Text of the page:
Final price for personal skill development-singing technique

For my final piece I have decided to sing the famous song ‘hallelujah’ originally by Leonard Cohen. this song has been covered by the likes of alexandera burke and many other musiciansa dn singers.

When I record myself singing this song I want to have complete control over my voice. I would like my timing to be as perfect as I can get it, my breathing as perfect a sI can get in and I would like to really show dynamics in my voice.

I will label this recording as: Personal development skill- singing, disk 2

I will recod myself showing two attempts of this song;

The first attempt will be my ‘concrete experience’

I will then watch the video back and listen through the song relating to ‘reflective observation’, taken from the ‘Kolb cycle’

I will then devise a plan to improve upon my last performance of this song, relating to ‘abstract concepualisasion’ taken from the ‘Kolb cycle’

Finally, my second attempt at the song will be my ‘Active experimentation’, taken from the ‘Kolb cycle’

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I.T skills

For this section of my project I have decided to produce two musical scores on the music programme ‘Sebelius 7’ on a mac computer.

This is something that I need to improve as it will be useful in my future career in music if I ever want to write or arrange songs for myself or a band.

The two musical scores I will produce is an arrangement of  the christmas song ‘Santa Baby’.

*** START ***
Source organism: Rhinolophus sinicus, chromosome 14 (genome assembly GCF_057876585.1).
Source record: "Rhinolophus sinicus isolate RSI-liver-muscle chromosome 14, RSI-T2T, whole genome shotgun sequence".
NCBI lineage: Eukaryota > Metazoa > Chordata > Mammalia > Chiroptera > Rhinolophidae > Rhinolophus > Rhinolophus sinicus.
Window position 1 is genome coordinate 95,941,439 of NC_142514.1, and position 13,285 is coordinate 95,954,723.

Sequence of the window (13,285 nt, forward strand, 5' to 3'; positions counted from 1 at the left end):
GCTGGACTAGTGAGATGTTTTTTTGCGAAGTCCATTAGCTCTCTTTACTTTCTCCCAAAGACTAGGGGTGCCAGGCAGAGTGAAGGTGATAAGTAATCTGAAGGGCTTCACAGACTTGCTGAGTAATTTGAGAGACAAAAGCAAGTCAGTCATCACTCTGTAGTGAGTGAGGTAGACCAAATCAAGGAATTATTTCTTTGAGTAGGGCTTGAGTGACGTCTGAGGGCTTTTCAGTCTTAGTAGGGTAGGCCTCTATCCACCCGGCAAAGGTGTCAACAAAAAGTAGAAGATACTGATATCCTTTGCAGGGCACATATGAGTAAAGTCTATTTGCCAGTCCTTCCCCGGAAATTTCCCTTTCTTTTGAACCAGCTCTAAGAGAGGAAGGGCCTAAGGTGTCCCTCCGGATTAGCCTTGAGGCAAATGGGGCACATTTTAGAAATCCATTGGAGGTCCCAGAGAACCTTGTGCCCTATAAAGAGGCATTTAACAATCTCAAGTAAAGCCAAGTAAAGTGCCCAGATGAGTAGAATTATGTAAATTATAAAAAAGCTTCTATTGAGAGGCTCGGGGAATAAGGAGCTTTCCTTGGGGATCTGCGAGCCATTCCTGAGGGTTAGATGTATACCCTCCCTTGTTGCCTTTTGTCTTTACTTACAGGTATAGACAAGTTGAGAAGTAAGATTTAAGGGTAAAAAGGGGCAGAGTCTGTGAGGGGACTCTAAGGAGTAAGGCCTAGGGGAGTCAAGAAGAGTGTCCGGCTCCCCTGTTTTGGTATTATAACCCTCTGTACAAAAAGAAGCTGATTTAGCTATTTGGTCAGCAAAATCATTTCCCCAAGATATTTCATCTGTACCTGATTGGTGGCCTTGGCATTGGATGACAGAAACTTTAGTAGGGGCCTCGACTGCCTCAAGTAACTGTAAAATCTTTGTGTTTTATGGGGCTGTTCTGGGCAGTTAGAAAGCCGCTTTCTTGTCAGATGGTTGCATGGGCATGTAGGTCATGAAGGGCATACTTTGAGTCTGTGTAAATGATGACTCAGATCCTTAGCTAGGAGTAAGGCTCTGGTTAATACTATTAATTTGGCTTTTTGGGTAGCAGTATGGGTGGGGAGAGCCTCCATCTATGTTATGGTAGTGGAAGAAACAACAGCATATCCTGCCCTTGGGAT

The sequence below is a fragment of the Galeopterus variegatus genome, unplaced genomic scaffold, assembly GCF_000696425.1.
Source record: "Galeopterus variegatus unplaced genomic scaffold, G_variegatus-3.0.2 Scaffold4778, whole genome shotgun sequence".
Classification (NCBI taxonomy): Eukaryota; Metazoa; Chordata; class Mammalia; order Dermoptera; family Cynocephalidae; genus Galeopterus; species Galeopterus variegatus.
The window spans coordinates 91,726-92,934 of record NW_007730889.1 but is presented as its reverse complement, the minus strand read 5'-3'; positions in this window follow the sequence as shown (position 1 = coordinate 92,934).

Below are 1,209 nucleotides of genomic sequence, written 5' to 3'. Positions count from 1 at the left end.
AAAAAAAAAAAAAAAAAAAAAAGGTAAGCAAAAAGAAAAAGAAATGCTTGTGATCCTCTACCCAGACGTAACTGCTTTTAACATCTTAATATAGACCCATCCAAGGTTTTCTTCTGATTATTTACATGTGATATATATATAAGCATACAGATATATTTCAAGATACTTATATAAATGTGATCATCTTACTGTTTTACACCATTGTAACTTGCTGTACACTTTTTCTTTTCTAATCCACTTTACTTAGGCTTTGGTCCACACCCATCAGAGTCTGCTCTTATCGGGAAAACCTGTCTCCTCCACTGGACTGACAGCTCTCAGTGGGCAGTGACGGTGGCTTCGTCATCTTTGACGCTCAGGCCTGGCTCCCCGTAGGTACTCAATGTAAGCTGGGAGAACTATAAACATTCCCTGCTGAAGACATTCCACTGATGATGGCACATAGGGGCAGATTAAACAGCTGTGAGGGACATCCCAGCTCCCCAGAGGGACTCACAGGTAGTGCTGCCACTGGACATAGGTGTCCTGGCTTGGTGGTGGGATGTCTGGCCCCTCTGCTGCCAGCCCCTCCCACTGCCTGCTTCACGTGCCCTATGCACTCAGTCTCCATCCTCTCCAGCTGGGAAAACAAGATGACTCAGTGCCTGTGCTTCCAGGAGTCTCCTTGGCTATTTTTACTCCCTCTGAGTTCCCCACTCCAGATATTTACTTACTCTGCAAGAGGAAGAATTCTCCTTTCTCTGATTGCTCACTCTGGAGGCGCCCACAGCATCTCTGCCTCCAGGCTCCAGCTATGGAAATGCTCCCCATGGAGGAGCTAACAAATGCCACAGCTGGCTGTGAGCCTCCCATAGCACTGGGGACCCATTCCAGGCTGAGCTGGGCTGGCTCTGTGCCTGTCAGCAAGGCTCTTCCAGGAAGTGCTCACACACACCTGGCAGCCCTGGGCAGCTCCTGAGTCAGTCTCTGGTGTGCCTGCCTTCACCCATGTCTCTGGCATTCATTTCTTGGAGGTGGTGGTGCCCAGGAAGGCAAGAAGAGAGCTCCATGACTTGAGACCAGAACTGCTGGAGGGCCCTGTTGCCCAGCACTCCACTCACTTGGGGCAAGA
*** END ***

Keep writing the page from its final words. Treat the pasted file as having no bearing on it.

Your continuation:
In this arrangement I have decided to transpose the key of the song from a Db to an F major. I have also re arranged the structure of teh song and added a solo section where there will be a call and answer situation invloving a vocal scatt with other instruments.

For my second  musical score I will arrange the song ‘Hotel California’ by Eagles into a latin style using latin rhythms and keeping the melody line the same.

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Communication skills

For this section of the module PPD3, I have decided to do a presentation talking about Brett Manning’s ‘ Singing Success’. I will record this presentation and add this to my video diary.


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Active Experimentation

I have kept in mind some of the things I learnt from researching into Brett Mannings ‘Singing Success’ and I put them into practice.

I have started to make a video diary of myself singing.

The first song I had a go at singing was ‘Born to die’ by Lana del rey. I have decided to practice this song as the vocals in the original song are fairly low and Lana del rey is using a lot of chest voice.

Looking back at my reflective observation of my concrete experience I and my singing teacher came to the conclusion that although I have improved my lower range, this is something that I need to practice furthur as I believe my vocal range could be extended further, resulting in more control in my chest voice and more resonance in my voice.

I was happy with my attempt at the song ‘Born to die’ but I decided to have a couple of practices of it and this is shown in my video diary. I also comment on my reflection of my vocal technique in the video.


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Personal skill development

My chosen field to develop a personal skill in is singing.

Relating to the Kolb reflective practice cycle, I will start by creating an experience of myself singing so that then I can have a basis to work from, to self observe and reflect upon;

Concrete experience

I attended a singing lesson with my singing teacher Marissa Steer. In the lesson we went through some vocal warm ups using different techniques such as; lip trills, breathing and articulation.

After warming up I asked my singing teacher to analyse my vocal ability and technique;